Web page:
|Death: ||Dec. 8, 1827|
Born free about 1758, in York County Virginia, to John Clarke, a free mulatto.
William Clerke, aka William Clark, served in the Revolutionary War with Lt. Col. John Jameson.
Col. Jameson resided in Culpeper County, as did Clark. According to Col. Jameson, Clark served with him in 1780 and 1781. During these years Jameson's unit was stationed in North Castle , New York.
When British spy John Andre, who was relaying a message from Benedict Arnold betraying the American cause in August of 1780 was captured, he was delivered to Col. Jameson. Clark was apparently present with Jameson during the transfer of Andre. Whether Clark acted as bodyservant, cook, courier, or teamster is unclear, but people of color often did these jobs during the Revolution. In addition, there were some people of color who participated by fighting as a soldier.
After the War, Clark returned to Culpeper County, as did Col. Jameson. In 1795, Clark married Hannah Peters who lived in Stafford County Virginia. William and Hannah's children were Willis (Coleman) Clark, William Clark, Betsey Clark, Kitty Clark Madden (wife of Willis Madden), and Nicholas Clark.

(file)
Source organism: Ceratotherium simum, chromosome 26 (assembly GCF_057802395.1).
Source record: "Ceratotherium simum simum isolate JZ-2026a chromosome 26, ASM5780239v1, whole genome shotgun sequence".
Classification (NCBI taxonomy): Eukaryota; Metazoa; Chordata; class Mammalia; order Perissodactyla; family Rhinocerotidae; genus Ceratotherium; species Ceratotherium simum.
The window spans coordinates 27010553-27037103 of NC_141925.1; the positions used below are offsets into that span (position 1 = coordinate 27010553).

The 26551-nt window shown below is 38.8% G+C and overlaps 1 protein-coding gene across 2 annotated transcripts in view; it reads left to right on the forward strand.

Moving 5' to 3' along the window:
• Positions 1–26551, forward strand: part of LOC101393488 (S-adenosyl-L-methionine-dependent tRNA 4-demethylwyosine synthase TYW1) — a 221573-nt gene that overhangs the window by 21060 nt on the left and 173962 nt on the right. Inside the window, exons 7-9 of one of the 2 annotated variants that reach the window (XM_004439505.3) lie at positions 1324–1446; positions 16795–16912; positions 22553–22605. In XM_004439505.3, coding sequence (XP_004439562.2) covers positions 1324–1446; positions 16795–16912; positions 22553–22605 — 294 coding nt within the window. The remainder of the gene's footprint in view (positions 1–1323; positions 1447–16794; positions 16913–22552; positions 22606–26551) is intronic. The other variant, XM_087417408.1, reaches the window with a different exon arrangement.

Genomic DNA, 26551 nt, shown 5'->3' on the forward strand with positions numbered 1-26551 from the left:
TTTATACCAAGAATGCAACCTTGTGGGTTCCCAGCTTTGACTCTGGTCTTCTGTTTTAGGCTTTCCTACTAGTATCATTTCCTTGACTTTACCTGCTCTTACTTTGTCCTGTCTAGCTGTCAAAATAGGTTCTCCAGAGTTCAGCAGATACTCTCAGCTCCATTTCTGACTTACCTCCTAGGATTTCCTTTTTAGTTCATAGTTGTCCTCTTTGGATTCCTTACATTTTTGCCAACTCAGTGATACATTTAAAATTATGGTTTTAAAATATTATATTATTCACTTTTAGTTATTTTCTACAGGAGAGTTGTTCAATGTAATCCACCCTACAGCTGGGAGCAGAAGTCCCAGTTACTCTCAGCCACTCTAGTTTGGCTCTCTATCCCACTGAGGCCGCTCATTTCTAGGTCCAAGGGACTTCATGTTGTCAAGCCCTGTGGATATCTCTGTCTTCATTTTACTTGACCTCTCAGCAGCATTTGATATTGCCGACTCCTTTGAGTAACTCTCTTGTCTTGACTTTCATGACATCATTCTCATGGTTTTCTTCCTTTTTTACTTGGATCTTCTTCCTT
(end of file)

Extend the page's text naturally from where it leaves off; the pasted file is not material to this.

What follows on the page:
Clark is listed as a Free Man of Color on the United States census for Culpeper County 1810 with 7 in his family.
In 1816 he and his family were given a pass to visit his wife, Hannah's mother in Frederick County, Virginia. Two of his children Nicholas age 13 and Coleman age 18 accompanied him on the journey.
It is not clear when Clark and family migrated to Ohio, however, his free registration along with his service record appears in the book that recorded Black and Mulatto Persons of Ross County Ohio.
William (Sr.) was sixty-four years old on 22 August 1820 when he appeared in Culpeper County court to apply for a pension for his services in the Revolution.
According to his pension records, he died on 8 December 1827. There are no records to record how long Clark lived in Ross County, however, in August of 1827, the year he died, his last pension payment was made to a J P of Jackson County.
Hannah and family returned to Culpeper County Virginia before 1830, where she is recorded as a Free Woman of Color and head of the household.
His place of burial is not known.
Body lost or destroyed
Maintained by: Ancestral Sleuth
Originally Created by: Bev
Record added: Oct 05, 2011
Find A Grave Memorial# 77700303